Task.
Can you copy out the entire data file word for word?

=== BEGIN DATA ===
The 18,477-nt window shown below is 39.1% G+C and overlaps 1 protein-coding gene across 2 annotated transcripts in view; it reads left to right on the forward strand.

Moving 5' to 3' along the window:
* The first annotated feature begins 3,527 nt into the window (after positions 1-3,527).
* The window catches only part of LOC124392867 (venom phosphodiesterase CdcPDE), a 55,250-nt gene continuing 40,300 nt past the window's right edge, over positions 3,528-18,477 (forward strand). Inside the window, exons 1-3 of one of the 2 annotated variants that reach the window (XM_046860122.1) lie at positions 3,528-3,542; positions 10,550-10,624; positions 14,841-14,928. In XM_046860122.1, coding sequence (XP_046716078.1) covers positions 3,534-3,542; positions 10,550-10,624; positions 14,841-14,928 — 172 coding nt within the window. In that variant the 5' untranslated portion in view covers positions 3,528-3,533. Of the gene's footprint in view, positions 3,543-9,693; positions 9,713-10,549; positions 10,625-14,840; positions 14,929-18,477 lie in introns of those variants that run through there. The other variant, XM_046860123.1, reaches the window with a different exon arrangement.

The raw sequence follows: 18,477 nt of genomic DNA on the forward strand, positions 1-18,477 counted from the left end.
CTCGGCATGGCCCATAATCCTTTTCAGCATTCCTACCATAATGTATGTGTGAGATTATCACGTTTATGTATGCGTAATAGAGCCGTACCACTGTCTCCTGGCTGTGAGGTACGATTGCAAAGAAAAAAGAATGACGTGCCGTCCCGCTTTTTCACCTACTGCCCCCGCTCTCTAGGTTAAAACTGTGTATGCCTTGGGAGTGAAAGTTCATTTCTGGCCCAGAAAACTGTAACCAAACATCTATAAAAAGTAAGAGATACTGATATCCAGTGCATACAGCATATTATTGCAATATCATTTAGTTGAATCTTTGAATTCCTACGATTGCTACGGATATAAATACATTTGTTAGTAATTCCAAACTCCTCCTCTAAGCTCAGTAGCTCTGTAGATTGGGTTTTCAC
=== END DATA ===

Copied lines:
The 18,477-nt window shown below is 39.1% G+C and overlaps 1 protein-coding gene across 2 annotated transcripts in view; it reads left to right on the forward strand.

Moving 5' to 3' along the window:
* The first annotated feature begins 3,527 nt into the window (after positions 1-3,527).
* The window catches only part of LOC124392867 (venom phosphodiesterase CdcPDE), a 55,250-nt gene continuing 40,300 nt past the window's right edge, over positions 3,528-18,477 (forward strand). Inside the window, exons 1-3 of one of the 2 annotated variants that reach the window (XM_046860122.1) lie at positions 3,528-3,542; positions 10,550-10,624; positions 14,841-14,928. In XM_046860122.1, coding sequence (XP_046716078.1) covers positions 3,534-3,542; positions 10,550-10,624; positions 14,841-14,928 — 172 coding nt within the window. In that variant the 5' untranslated portion in view covers positions 3,528-3,533. Of the gene's footprint in view, positions 3,543-9,693; positions 9,713-10,549; positions 10,625-14,840; positions 14,929-18,477 lie in introns of those variants that run through there. The other variant, XM_046860123.1, reaches the window with a different exon arrangement.

The raw sequence follows: 18,477 nt of genomic DNA on the forward strand, positions 1-18,477 counted from the left end.
CTCGGCATGGCCCATAATCCTTTTCAGCATTCCTACCATAATGTATGTGTGAGATTATCACGTTTATGTATGCGTAATAGAGCCGTACCACTGTCTCCTGGCTGTGAGGTACGATTGCAAAGAAAAAAGAATGACGTGCCGTCCCGCTTTTTCACCTACTGCCCCCGCTCTCTAGGTTAAAACTGTGTATGCCTTGGGAGTGAAAGTTCATTTCTGGCCCAGAAAACTGTAACCAAACATCTATAAAAAGTAAGAGATACTGATATCCAGTGCATACAGCATATTATTGCAATATCATTTAGTTGAATCTTTGAATTCCTACGATTGCTACGGATATAAATACATTTGTTAGTAATTCCAAACTCCTCCTCTAAGCTCAGTAGCTCTGTAGATTGGGTTTTCAC